Obama Won't Be Deploying US Military to Fight ISIS in Iraq, Says White House

Militant Islamist fighters on a tank take part in a military parade along the streets of northern Raqqa province June 30, 2014. Militant Islamist fighters held a parade in Syria's northern Raqqa province to celebrate their declaration of an Islamic "caliphate" after the group captured territory in neighbouring Iraq, a monitoring service said. The Islamic State, an al Qaeda offshoot previously known as Islamic State in Iraq and the Levant, posted pictures online on Sunday of people waving black flags from cars and holding guns in the air, the SITE monitoring service said. |

White House Press Secretary Josh Earnest announced Friday that while the U.S. military might be conducting additional airstrikes Friday and over the weekend, he reiterated President Obama's statement on the humanitarian crisis in Iraq that the U.S. "will not be dragged into fighting another war in Iraq."

Earnest said during the White House daily briefing that the authorization Obama has given for military action is "very limited in scope," and didn't provide information on the possibility of additional military operations following the airstrike the Department of Defense confirmed Friday morning had already been carried out.

The protection of American military and diplomatic officials in Arbil is the administration's top priority, said Earnest, who added that their protection merits the use of military force.

"The artillery position that was maintained by ISIL that was struck by American military early this morning (U.S. Eastern Time) was focused on targets that were defending Arbil, and that's why that military strike was authorized," Earnest explained.

Secondly, the administration is focused on the humanitarian crisis and helping Iraq's religious and ethnic minorities, specifically the tens of thousands of people who are trapped on Mount Sinjar, unable to escape Islamic State terrorists who are below, he said.

Civilian children stand next to a burnt vehicle during clashes between Iraqi security forces and al Qaeda-linked Islamic State in Iraq and the Levant in the northern Iraq city of Mosul, June 10, 2014. Radical Sunni Muslim insurgents seized control of most of Iraq's second largest city of Mosul early on Tuesday, overrunning a military base and freeing hundreds of prisoners in a spectacular strike against the Shi'ite-led Iraqi government. |

"ISIL forces are at the base of the mountain, vowing to kill those who descend," he added. "That is an urgent humanitarian situation, and the U.S. military last night carried out a successful airdrop of supplies — food, water and basic medical supplies."

U.S. military strikes could be used to strike Islamic State forces that are positioned at the base of the mountain, or even help Kurdish Security Forces in their attempt to stage a counter attack to free Iraqi civilians who are stranded on the mountain.

The administration's third goal, he added, is to support integrated Iraqi and Kurdish Security Forces in uniting the country to defend themselves against the Islamic State forces.

"What would be required for that would be an inclusive political leadership in Iraq," Earnest continued.

The administration is also working to persuade Iraq's Shi'ite Prime Minister Nuri al-Maliki to form a more inclusive government, for which Earnest said there has been significant progress toward creating over the last few weeks.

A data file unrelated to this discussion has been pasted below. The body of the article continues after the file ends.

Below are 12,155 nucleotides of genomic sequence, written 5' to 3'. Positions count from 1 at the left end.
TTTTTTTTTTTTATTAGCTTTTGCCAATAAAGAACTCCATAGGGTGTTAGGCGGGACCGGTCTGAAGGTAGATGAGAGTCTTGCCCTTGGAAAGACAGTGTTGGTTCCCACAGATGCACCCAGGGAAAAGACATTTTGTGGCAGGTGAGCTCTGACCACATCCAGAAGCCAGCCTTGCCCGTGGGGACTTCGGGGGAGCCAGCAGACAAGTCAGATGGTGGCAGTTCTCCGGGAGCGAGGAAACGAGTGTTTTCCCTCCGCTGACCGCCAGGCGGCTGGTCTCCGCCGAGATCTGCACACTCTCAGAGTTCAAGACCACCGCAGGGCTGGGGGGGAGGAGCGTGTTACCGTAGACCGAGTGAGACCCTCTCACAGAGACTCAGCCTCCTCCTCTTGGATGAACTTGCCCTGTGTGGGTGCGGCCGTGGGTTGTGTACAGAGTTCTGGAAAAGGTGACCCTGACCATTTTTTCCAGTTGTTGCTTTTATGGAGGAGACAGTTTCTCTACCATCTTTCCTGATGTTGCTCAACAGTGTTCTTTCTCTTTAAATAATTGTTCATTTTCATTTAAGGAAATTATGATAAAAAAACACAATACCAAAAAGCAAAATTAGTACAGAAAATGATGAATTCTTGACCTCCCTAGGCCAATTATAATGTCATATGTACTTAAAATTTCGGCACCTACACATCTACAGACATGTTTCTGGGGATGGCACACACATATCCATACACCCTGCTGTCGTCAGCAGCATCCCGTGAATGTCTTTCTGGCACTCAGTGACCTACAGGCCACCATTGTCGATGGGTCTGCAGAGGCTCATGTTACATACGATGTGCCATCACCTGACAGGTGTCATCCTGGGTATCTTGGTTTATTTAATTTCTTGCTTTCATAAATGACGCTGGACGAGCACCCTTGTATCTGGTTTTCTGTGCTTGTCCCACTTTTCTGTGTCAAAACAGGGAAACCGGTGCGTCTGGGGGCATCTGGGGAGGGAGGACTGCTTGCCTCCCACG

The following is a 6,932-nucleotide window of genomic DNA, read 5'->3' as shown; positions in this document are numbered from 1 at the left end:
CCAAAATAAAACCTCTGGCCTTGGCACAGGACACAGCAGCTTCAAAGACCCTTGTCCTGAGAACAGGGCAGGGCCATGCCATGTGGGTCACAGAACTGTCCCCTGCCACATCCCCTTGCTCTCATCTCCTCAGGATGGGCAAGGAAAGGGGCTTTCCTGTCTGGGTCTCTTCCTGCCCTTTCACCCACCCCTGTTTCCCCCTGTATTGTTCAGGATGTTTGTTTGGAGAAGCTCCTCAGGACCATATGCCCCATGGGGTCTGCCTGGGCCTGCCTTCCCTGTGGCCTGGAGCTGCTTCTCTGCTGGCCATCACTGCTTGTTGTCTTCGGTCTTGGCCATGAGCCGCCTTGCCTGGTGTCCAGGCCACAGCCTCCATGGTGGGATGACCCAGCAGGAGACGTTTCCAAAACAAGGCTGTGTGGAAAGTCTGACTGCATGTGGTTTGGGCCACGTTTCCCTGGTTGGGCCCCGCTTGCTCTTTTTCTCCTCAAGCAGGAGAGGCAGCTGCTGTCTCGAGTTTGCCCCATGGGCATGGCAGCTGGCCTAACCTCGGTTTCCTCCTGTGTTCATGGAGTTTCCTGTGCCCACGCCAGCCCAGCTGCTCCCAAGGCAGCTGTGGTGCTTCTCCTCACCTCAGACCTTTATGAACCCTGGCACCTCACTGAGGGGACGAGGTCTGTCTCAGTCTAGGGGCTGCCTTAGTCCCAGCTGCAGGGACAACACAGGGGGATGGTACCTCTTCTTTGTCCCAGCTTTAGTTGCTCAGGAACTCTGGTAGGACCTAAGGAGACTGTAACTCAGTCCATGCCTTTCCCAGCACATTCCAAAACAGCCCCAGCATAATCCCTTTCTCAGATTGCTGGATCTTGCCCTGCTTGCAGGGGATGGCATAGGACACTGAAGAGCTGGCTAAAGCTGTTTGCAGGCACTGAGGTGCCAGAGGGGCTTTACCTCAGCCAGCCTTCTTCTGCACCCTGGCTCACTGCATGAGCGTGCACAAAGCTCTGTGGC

This will be achieved, he said, through the appointment of a president, speaker and two deputy speakers who "reflect the diversity of Iraq," and the election of a new prime minister.

"Once that government has formed, we will urge the government to pursue an inclusive governing agenda so they can unite the country to confront the threat that has been posed by ISIL," Earnest said.

While U.S. support for Iraq will include the deployment of military force when necessary, Earnest reiterated that this "will not include additional American combat troops being deployed to Iraq."

"There are limits to American involvement [in Iraq]," he said. "What that means is this is a situation that is a very difficult challenge, but it is not a challenge that can be solved by the American military. … This is a situation that will only be solved by the Iraqi people and a government that reflects the views of Iraq's diverse population."

The Islamic State, an offshoot of al Qaeda, is killing Iraqi civilians and has forced hundreds of thousands of religious and ethnic minorities — Shabaks, Turkmens, Yazidis, Christians — to flee their homes or be beheaded.

Mark Arabo, national spokesman for the group "Ending Genocide in Iraq," told CNN Wednesday that "Christianity in the city of Mosel is dead and a Christian holocaust is in our midst."

"This is truly a living nightmare that's not going away," Arabo explained. "Day-by-day, it's getting worse and worse. More children are being beheaded; mothers are being raped and killed; fathers are being hung. Right now 300,000 Christians are fleeing, living in neighboring cities, just wanting a chance — not just to survive, but to live."

Arabo, who said his group met with Deputy National Security Advisor Ben Rhodes at the White House last week, has been asking the administration to take action against the Islamic State and protested outside the White House in support of Iraqi Christians seven weeks ago.

"The world hasn't seen an evil like this for generations," he added. "There's actually a park in Mosul (the second largest city in Iraq) where they put beheaded children on a stick. These are crimes against humanity."

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